Chop Robinson and Dallas Turner successfully play their ‘athletic freak’ cards

NFL draft prospects who are marketed as incredible athletes carry something of a burden into the annual scouting combine. When the lead story is being an amazing physical specimen, there is some heavy pressure to actually perform like one.

For two highly regarded defensive prospects, the marketing campaign based on being almost superhuman athletes proved to be true. Now the real work comes in proving the product can live up to the successful sales pitch.

Dallas Turner and Chop Robinson both checked the boxes everyone expected them to on Thursday here in Indianapolis. They did so with incredible displays inside Lucas Oil Field in the athletic testing.

Turner, a defensive end from Alabama, was one of the biggest “winners” from the first day of combine workouts. Measuring in at 6-foot-2 and 247 pounds but with arms nearly 35 inches long, Turner wowed by running the 40-yard dash in 4.47 seconds. He logged a 40.5-inch vertical jump and a broad jump of 10 feet, 7 inches. Those testing metrics land Turner in the top five percent of athletes at the combine. No, not just this year. Top five percent ever.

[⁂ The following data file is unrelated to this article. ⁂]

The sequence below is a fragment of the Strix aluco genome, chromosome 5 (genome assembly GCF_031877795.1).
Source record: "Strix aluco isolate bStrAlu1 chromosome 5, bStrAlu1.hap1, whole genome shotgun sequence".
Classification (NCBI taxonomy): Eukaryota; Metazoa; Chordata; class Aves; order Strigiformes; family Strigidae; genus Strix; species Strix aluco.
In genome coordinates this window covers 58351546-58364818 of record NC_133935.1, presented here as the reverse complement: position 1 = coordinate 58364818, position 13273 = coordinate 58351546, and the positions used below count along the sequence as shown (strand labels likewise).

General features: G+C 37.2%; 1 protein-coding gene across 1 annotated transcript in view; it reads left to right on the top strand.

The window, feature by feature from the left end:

Robinson, from Penn State, measured in at 6-foot-3 and 254 pounds. All he did was run the fastest 10-second split ever for a player over 250, doing so in 1.54 seconds. His total testing numbers were also elite, even topping Turner in speed.

Both players have some size concerns. Turner is much shorter and a little lighter than ideal, though he compensates well with freakishly long arms and an 83-inch wingspan that defies his 6-2 frame. Robinson is a little taller but has very short arms (32 1/4 inches, about 1.5 inches shorter than expected for his height) and smallish hands for his size.

They can’t control their measurements. At the combine, they can only control how well they use them athletically. Robinson and Turner both stated their case to be top-20 draft picks as best as they can on Thursday.

Testing as an athletic freak doesn’t necessarily translate to being a very good football player, but it’s hard to become the latter without being at least a little of the former. The trick now for Turner and Robinson is to explain to NFL teams why they didn’t dominate in college more than in fits and spurts despite their undeniable physical gifts, and convince those same teams that they will be able to make more impactful plays more often while facing a higher level of competition.

Story originally appeared on Draft Wire